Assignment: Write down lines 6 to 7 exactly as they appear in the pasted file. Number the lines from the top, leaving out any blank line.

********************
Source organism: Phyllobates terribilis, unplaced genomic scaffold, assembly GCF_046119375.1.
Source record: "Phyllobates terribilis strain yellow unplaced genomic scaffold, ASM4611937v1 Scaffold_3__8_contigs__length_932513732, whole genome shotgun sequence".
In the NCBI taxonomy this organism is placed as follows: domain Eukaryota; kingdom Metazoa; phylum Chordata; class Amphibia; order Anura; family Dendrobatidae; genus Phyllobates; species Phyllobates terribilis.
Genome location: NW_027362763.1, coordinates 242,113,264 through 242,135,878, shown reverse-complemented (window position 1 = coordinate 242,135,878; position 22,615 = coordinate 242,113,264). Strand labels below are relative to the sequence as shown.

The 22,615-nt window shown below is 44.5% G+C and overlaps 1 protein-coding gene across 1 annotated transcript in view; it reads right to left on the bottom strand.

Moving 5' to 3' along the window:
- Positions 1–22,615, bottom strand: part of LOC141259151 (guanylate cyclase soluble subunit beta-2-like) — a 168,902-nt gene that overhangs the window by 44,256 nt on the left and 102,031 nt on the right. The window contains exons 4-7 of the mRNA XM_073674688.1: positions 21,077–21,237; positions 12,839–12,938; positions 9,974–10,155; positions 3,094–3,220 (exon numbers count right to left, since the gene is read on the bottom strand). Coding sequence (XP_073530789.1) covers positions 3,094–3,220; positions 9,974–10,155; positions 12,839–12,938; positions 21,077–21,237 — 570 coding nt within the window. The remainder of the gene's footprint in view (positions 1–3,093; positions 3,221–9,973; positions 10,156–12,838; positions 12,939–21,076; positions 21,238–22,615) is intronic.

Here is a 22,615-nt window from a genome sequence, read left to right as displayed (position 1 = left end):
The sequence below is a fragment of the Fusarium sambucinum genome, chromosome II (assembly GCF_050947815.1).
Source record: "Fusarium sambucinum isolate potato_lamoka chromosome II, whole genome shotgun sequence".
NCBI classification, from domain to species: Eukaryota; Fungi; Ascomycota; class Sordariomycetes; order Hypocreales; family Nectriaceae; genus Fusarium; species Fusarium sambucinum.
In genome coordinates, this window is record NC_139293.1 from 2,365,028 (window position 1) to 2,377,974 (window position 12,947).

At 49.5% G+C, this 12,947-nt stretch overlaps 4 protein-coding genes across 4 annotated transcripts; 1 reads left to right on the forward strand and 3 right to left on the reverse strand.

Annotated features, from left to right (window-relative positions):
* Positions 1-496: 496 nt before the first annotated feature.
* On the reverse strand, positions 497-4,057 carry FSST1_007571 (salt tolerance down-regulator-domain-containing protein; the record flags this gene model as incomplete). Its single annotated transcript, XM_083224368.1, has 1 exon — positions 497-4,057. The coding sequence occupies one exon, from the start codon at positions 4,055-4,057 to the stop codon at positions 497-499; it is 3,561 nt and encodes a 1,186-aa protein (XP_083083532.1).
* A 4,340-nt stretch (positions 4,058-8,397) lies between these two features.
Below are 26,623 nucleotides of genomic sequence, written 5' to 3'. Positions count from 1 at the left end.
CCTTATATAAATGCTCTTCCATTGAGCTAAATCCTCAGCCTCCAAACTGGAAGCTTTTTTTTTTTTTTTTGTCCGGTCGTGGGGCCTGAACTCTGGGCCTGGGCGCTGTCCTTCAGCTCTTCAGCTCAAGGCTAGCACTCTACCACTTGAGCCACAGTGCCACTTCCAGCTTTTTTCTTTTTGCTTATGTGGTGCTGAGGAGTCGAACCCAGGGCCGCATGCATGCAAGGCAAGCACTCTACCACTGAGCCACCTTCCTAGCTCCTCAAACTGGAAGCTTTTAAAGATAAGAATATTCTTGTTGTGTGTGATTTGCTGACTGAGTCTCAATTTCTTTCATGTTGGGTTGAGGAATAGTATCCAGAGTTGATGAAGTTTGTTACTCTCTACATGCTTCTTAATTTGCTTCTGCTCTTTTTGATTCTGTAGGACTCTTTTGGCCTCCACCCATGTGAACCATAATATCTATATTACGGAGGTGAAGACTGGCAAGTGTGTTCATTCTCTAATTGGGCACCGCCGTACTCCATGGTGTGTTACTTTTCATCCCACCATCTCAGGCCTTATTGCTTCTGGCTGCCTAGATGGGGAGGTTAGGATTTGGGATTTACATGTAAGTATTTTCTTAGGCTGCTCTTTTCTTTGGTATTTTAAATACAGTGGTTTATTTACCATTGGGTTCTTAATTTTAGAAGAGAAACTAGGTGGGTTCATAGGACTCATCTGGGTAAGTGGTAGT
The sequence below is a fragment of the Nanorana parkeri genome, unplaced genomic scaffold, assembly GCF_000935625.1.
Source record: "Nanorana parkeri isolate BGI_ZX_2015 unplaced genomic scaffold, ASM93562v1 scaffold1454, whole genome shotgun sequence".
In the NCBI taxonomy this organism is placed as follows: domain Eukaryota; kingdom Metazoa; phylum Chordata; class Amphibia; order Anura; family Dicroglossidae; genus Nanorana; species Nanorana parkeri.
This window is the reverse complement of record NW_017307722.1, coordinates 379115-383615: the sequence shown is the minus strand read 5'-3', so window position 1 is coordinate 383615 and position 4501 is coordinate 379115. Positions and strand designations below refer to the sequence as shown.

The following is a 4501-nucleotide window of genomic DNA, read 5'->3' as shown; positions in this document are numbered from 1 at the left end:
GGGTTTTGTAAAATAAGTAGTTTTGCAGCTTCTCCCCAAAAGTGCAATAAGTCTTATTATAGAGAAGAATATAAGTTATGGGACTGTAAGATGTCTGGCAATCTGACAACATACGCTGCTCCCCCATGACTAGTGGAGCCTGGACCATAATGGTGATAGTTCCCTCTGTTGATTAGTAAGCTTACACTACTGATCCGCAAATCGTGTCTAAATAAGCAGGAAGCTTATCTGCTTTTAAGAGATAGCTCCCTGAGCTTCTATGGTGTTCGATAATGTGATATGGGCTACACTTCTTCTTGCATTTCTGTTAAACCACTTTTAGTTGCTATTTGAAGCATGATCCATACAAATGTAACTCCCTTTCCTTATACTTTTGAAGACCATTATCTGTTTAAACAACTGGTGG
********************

Moving 5' to 3' along the window:
- Positions 1–22,615, bottom strand: part of LOC141259151 (guanylate cyclase soluble subunit beta-2-like) — a 168,902-nt gene that overhangs the window by 44,256 nt on the left and 102,031 nt on the right. The window contains exons 4-7 of the mRNA XM_073674688.1: positions 21,077–21,237; positions 12,839–12,938; positions 9,974–10,155; positions 3,094–3,220 (exon numbers count right to left, since the gene is read on the bottom strand). Coding sequence (XP_073530789.1) covers positions 3,094–3,220; positions 9,974–10,155; positions 12,839–12,938; positions 21,077–21,237 — 570 coding nt within the window. The remainder of the gene's footprint in view (positions 1–3,093; positions 3,221–9,973; positions 10,156–12,838; positions 12,939–21,076; positions 21,238–22,615) is intronic.